Bertran de Born
Youth And Age - Poem by Bertran de Born
I love to see the previous order turning,
when the old leave all their property to youth:
it's this, not buzz of bee or flowers returning,
that makes me feel that I'm alive in truth;
and if a man produces sons enough,
the chances are at least one will be tough;
and a younger loyalty in love or war
will make the heart and sword arm young once more.
A woman is old who sets no warrior yearning;
she's old, if she keeps faithful to her spouse;
old, if she uses black and sorcerous learning,
or lets more than one lover in her house.
She's old, if her hair's a mess of ragged stuff,
or if she takes a lover who is rough.
She's old, if she thinks that music is a chore,
and she's old when all her talk becomes a bore.
Women are young, whose hearts remain discerning,
whose actions show the values they espouse,
who do not look with scorn on merit's earning,
whose virtues are a light no scandals douse.
A woman is young, whose manner is not gruff,
yet gives impetuous youths a wise rebuff.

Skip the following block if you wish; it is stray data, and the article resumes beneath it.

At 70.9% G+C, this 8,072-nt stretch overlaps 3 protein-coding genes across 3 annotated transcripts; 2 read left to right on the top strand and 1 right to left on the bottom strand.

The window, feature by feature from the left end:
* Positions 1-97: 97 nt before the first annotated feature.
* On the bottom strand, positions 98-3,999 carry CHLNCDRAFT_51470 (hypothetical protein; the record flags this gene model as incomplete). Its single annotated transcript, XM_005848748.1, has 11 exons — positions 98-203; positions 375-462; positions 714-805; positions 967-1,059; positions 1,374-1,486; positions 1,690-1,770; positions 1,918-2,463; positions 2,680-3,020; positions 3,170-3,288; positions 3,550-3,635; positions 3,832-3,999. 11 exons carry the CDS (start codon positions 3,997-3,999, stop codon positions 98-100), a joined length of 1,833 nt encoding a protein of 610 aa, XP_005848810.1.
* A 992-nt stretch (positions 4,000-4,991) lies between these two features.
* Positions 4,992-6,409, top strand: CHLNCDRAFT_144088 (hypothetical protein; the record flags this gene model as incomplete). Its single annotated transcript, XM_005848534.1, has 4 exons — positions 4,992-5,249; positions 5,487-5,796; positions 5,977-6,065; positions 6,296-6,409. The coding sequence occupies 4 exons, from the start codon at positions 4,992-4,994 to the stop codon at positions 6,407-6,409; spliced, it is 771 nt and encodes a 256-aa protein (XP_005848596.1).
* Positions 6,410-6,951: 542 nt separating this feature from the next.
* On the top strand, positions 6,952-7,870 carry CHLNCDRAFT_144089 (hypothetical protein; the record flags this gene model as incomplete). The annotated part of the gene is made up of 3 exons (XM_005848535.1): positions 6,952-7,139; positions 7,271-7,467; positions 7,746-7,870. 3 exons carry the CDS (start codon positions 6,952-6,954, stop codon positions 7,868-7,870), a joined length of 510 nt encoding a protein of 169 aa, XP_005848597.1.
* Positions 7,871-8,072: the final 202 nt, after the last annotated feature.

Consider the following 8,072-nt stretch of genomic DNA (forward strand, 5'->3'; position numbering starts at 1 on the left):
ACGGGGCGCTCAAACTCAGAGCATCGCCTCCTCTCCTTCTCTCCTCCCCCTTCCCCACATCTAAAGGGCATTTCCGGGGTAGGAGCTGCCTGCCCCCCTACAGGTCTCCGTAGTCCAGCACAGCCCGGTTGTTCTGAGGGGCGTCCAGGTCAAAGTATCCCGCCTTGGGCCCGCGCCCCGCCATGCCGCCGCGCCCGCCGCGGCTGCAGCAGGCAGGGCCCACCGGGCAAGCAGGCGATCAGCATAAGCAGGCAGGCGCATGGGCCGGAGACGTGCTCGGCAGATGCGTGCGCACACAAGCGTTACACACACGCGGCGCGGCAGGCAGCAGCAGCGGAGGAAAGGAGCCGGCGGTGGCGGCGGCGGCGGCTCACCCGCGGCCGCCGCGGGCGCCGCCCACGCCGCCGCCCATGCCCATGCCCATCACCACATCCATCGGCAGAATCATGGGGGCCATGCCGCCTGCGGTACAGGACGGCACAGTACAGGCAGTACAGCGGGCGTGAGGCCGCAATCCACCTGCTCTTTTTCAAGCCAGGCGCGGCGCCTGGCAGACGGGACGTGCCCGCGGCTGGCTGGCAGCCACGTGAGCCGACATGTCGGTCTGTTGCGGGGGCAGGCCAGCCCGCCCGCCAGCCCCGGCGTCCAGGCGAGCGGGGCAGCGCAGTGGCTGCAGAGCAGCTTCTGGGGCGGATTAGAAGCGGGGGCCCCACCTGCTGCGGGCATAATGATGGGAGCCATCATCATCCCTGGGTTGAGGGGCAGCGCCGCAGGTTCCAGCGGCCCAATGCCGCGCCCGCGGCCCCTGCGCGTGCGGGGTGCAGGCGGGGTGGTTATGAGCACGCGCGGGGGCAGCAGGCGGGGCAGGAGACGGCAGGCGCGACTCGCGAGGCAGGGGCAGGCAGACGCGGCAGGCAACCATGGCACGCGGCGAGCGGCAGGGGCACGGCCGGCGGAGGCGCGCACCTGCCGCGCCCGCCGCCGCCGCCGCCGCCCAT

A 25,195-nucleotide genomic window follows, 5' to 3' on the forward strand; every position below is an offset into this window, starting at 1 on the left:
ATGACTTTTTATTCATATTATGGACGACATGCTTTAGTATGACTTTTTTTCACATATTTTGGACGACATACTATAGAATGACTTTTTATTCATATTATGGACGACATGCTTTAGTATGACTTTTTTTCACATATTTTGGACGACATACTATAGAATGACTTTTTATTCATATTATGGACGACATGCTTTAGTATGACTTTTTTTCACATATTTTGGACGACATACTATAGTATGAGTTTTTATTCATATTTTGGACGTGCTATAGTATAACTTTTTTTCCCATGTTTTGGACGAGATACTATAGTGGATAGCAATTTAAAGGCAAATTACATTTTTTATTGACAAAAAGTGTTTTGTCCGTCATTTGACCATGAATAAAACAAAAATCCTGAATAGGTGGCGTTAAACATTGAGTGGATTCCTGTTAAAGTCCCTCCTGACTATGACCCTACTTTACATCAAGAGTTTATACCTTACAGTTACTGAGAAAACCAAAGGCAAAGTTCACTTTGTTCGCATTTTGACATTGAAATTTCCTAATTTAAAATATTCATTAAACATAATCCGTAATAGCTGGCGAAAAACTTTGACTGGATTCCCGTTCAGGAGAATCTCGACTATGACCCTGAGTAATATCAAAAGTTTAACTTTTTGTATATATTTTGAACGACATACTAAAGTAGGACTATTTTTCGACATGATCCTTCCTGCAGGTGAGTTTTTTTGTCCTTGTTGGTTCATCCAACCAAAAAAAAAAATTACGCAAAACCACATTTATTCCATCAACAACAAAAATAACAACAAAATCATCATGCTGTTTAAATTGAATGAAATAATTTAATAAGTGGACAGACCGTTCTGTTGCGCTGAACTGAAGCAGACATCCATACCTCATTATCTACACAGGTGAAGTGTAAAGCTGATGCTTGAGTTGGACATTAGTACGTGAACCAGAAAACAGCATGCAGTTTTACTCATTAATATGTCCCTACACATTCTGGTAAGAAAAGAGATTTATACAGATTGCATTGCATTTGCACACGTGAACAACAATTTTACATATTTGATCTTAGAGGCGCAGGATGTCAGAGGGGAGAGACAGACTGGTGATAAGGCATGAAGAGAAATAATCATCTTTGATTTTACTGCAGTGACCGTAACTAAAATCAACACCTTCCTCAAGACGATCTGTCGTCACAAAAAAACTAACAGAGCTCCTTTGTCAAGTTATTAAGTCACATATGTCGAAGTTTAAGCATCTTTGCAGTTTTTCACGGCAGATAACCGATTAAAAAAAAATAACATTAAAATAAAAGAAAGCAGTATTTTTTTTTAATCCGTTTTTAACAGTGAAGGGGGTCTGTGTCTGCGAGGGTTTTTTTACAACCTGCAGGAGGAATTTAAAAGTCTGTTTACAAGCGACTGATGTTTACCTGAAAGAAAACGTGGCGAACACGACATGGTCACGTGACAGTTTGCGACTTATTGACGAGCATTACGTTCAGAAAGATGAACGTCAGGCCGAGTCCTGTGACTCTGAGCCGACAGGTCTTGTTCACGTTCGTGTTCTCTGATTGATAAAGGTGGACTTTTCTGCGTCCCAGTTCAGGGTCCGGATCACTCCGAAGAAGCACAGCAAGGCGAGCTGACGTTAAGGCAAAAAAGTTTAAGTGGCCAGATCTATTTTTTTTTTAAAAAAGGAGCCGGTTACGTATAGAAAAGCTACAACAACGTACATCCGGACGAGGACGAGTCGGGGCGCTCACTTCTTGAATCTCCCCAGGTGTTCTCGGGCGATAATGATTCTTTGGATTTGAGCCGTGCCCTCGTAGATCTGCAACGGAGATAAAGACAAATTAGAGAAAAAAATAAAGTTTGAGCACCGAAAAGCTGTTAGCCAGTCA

She's young, if her figure's nothing to ignore,
and she doesn't pry and listen at every door.
I call a man young who's passionate concerning
jousts and courts, considering thrift uncouth.
He's young, when he thinks that money is for burning;
when, ruined, he smiles without a trace of ruth.
He's young, when he stakes his fortune on a bluff,
and feels that no extravagance is enough.
He's young, if he is skilled in lovers' lore,
and he's young, if he judges risk what life is for.
Though a man be rich, I say that he's old, if, spurning
pillage and war, he wastes away his youth
piling up bread and beef and wine, then turning
monkish, serves eggs, as if we'd nary a tooth.
He's old, if he muffles himself in woven stuff,
and can't command a horse and ride him rough.
He's old, if he rests in peace when battles roar;
old, if he shirks the field and bars the door.
Poet Arnaut, go take this song of youth
and age to Richard, that he may feel its truth
and never wish to heap up worldly store,
since youthful daring enriches honor more.
- translated from the Provencal by Jon Corelis
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